She Walks on Glass
A spotlight appears around Brooke Shields, who is dressed in mock-Arab style, with a jeweled halter and a long sequined skirt, gold bracelets on her wrists and arms. The spotlight widens to show a large rectangle on the floor, and I see what I had taken to be some kind of bad taste mosaic is really a large box, like a long sandbox, filled with pieces of broken glass.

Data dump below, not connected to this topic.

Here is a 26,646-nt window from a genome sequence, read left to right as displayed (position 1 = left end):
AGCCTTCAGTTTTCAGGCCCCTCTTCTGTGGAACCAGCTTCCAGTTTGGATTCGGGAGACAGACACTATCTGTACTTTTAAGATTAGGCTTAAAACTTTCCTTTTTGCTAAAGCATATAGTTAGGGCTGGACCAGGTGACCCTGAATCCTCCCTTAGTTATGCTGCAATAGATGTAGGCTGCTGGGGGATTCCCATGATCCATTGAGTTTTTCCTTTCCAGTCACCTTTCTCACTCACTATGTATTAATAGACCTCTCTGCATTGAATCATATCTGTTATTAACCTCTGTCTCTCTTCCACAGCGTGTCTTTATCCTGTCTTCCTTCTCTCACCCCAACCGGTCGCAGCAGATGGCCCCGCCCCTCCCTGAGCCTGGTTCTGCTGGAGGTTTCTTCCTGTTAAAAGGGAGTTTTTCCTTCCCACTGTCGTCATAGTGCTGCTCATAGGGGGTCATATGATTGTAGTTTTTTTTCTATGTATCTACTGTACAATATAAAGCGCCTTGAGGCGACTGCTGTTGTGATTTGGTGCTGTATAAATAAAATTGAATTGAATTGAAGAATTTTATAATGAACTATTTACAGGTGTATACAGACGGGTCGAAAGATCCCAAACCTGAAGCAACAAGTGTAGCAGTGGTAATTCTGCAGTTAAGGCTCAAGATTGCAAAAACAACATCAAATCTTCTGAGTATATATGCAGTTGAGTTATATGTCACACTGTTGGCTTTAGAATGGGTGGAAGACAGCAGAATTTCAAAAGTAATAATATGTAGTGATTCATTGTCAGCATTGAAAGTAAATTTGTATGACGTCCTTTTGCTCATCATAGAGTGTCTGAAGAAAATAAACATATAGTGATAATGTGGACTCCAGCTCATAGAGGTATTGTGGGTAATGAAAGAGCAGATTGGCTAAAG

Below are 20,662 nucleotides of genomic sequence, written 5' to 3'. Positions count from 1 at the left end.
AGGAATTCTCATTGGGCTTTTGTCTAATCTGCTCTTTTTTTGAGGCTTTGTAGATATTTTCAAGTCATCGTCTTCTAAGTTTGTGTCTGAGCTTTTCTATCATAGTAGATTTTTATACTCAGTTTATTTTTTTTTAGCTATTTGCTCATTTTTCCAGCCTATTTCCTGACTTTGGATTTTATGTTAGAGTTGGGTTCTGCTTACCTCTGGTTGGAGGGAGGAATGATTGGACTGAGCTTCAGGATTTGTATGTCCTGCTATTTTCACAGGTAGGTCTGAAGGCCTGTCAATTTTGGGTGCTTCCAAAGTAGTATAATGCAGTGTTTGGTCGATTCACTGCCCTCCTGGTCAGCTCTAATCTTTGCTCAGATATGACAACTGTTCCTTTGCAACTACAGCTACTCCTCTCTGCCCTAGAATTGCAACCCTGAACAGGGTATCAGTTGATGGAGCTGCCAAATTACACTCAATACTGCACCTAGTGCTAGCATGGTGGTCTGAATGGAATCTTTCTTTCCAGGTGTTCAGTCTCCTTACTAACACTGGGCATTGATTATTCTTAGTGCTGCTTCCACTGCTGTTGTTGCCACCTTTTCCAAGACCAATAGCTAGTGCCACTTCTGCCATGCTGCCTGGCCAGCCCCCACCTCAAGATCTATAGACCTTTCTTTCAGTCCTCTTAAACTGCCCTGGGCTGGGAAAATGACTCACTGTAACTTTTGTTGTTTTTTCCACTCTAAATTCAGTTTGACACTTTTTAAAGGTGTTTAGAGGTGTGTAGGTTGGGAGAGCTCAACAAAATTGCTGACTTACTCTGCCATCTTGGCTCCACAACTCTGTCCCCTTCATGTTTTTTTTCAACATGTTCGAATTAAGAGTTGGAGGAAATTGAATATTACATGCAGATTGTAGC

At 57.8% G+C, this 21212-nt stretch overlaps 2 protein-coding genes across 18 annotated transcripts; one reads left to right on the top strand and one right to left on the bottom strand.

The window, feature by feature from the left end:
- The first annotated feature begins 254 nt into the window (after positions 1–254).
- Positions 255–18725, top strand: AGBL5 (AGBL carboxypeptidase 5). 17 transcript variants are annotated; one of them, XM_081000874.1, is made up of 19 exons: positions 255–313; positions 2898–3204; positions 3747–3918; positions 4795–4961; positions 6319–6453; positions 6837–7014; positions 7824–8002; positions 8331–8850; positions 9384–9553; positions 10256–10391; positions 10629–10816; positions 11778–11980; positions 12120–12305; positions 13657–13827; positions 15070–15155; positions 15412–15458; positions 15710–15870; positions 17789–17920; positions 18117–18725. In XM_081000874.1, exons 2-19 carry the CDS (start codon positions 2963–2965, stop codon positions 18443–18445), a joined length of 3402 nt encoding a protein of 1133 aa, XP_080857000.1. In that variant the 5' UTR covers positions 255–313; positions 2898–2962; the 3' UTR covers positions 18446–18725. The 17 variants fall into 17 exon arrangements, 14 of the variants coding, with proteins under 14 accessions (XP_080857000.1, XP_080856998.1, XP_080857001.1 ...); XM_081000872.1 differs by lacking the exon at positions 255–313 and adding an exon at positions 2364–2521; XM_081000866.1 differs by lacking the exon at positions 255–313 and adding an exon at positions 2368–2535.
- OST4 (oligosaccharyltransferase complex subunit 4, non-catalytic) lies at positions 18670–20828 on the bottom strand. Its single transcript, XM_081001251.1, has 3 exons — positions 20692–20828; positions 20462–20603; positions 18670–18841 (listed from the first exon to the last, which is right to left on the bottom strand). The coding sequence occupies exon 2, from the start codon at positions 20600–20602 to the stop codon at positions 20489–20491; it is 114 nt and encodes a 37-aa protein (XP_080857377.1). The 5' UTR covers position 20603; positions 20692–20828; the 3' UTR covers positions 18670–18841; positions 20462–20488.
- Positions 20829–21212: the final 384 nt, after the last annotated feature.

Teary-eyed, she pauses halfway across the glass, a jewel stuck somehow in the middle of her forehead, her hair longer than I’ve seen it, layered softly over her shoulders. She moves her hands to draw attention to her red fingernails, and from them also to her red toenails, poised above the red labels of the broken bottles, all that red supposed to make the red blood on her foot seem like an illusion, but I see it, spreading under the skin the way blood does, as she concentrates on each step, each motion of her hip, her final step off the glass as deliberate as all the others. She makes the same measured gesture with her hand and then runs off the floor, skipping a little on her bad foot.